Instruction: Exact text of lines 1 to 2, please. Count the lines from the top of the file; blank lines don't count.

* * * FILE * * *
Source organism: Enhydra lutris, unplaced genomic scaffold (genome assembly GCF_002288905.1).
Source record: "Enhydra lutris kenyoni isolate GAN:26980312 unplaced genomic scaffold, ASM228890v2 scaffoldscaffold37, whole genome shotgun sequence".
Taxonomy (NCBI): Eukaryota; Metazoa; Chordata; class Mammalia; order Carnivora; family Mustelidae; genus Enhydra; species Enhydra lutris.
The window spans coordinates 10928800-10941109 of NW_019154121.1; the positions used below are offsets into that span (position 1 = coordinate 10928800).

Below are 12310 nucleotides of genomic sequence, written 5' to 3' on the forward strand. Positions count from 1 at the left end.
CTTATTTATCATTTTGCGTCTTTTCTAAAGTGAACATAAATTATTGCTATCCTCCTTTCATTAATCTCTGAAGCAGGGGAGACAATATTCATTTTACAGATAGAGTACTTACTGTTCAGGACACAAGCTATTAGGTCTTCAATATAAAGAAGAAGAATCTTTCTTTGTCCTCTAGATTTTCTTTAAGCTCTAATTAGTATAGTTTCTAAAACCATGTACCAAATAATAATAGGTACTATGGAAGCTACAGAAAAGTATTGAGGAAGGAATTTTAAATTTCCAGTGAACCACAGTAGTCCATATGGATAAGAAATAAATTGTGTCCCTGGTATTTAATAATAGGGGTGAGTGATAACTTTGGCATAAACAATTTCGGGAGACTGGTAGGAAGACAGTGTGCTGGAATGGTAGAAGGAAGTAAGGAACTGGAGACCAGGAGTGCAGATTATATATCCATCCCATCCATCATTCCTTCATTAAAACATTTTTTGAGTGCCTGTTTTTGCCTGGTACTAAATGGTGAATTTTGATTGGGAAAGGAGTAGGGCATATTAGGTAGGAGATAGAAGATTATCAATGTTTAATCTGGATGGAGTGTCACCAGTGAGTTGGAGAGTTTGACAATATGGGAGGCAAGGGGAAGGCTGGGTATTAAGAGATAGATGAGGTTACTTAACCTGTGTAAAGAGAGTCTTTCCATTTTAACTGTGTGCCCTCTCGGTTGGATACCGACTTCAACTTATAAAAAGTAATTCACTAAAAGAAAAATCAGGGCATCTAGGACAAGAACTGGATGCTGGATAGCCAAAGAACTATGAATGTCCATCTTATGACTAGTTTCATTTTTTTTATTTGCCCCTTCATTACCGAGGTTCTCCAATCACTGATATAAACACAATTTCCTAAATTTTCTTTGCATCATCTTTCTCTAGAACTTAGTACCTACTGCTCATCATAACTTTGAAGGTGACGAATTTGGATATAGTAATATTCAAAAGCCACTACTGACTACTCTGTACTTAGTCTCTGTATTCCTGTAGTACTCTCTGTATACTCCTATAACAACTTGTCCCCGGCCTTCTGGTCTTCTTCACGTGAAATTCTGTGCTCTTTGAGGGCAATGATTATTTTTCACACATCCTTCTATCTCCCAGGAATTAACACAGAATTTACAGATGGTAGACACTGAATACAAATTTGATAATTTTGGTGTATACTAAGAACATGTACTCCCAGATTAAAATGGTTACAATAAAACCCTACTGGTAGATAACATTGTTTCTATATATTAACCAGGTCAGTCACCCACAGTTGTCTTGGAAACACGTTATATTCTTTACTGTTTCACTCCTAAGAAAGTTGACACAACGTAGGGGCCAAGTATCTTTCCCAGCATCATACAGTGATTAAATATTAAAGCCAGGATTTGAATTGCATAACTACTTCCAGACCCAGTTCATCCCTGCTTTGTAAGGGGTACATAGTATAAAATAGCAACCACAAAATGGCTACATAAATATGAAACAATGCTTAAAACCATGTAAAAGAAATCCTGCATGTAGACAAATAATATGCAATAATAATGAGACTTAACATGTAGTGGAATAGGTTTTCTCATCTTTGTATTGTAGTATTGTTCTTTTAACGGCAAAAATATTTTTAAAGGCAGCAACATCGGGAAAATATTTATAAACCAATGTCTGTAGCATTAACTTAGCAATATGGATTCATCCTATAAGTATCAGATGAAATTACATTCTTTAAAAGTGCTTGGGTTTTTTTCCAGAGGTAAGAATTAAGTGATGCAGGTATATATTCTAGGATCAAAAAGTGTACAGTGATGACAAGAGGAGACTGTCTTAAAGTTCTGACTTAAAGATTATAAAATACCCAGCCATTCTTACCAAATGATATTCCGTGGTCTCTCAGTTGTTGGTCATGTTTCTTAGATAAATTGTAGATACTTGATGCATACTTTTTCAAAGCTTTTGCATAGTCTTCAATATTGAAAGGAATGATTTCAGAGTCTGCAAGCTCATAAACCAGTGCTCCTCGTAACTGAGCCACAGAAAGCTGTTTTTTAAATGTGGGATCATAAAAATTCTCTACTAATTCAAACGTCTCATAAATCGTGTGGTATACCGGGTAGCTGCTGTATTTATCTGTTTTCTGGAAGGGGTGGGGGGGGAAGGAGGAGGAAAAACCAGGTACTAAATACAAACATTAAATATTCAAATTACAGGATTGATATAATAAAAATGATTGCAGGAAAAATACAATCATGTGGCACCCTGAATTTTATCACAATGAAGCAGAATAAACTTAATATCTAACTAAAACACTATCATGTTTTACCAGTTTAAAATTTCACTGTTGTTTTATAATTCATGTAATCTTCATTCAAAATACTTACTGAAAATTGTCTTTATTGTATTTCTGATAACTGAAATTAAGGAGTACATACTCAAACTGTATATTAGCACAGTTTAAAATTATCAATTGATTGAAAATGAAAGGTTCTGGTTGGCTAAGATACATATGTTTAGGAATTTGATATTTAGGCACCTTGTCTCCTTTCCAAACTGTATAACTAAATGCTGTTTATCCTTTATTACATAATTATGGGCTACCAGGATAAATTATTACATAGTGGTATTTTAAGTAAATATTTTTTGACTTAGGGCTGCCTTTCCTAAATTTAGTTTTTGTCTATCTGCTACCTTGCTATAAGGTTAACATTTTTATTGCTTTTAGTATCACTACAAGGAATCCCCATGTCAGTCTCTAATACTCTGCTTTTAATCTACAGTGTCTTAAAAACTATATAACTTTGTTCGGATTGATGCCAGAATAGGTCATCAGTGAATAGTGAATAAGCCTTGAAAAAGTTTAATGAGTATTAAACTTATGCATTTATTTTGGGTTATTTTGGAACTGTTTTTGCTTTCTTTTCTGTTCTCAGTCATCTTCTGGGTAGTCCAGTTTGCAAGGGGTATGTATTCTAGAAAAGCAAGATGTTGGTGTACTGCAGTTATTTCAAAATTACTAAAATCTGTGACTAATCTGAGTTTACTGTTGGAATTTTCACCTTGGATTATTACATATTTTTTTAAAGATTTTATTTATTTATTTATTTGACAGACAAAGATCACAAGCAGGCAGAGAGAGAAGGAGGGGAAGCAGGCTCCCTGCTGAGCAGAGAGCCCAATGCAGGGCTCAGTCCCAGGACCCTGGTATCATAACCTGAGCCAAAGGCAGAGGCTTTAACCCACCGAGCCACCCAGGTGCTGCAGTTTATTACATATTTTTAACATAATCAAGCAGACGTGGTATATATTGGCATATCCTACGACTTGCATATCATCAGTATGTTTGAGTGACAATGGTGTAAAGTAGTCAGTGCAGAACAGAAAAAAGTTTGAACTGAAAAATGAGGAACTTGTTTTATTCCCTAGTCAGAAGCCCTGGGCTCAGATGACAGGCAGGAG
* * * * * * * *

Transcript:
Source organism: Enhydra lutris, unplaced genomic scaffold (genome assembly GCF_002288905.1).
Source record: "Enhydra lutris kenyoni isolate GAN:26980312 unplaced genomic scaffold, ASM228890v2 scaffoldscaffold37, whole genome shotgun sequence".